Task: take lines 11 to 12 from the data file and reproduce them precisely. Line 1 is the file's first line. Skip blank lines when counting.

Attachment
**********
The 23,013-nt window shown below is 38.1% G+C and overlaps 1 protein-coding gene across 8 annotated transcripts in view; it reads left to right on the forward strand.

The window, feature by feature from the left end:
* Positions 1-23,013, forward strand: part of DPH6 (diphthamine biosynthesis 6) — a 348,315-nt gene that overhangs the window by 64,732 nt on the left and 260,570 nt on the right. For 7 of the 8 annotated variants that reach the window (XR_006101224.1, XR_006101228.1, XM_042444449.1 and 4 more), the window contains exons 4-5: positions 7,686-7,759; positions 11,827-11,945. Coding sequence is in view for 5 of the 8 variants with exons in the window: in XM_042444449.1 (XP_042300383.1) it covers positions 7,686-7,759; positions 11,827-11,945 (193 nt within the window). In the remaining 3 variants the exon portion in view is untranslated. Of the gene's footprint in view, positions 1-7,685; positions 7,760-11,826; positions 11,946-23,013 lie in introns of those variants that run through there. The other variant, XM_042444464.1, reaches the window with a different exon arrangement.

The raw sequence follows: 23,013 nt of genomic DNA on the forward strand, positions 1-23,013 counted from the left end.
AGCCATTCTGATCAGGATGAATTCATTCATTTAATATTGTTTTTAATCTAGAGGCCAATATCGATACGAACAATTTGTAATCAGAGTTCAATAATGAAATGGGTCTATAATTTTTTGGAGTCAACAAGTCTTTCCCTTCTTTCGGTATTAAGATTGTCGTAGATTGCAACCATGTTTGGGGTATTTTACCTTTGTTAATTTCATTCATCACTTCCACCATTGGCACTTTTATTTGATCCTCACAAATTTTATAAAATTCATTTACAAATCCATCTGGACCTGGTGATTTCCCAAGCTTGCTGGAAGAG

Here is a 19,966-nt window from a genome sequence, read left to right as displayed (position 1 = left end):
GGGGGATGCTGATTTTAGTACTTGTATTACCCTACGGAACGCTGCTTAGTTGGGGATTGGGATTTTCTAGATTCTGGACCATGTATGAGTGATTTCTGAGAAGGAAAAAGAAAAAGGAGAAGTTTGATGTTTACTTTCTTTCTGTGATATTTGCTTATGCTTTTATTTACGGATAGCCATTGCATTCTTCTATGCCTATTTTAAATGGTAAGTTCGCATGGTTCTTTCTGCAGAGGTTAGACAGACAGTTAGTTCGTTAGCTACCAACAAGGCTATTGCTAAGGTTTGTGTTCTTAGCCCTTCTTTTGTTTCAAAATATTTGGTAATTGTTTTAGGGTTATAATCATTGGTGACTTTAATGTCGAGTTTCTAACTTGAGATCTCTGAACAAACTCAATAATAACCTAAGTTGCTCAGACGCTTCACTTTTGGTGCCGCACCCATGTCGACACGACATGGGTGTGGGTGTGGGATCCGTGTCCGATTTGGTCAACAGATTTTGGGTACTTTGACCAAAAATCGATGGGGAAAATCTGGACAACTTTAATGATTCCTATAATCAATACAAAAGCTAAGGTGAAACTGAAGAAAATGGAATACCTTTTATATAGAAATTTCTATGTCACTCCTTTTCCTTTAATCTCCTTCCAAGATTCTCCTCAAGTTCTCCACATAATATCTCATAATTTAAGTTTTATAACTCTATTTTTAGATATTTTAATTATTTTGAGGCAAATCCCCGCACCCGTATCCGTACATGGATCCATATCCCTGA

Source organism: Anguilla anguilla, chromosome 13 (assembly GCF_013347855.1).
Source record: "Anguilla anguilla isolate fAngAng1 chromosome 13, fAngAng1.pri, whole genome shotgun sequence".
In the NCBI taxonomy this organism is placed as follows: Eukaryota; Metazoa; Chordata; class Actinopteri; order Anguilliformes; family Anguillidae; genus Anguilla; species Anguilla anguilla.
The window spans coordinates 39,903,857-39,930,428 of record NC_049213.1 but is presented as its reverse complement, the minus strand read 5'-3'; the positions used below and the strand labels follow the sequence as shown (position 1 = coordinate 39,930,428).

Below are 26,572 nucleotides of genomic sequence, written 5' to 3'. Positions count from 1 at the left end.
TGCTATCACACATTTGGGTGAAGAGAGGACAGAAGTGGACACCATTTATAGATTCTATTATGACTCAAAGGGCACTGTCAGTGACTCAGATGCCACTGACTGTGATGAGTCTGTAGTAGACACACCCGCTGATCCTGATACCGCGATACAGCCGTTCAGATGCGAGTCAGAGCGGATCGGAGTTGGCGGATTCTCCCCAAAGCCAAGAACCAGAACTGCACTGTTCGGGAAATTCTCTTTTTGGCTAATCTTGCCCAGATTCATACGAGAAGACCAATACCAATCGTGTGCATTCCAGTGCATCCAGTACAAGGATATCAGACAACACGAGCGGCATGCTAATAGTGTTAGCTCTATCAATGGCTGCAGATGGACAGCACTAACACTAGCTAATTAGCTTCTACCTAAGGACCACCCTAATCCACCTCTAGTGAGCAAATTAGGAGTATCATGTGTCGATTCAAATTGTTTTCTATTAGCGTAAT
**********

The window spans coordinates 39,903,857-39,930,428 of record NC_049213.1 but is presented as its reverse complement, the minus strand read 5'-3'; the positions used below and the strand labels follow the sequence as shown (position 1 = coordinate 39,930,428).

Below are 26,572 nucleotides of genomic sequence, written 5' to 3'. Positions count from 1 at the left end.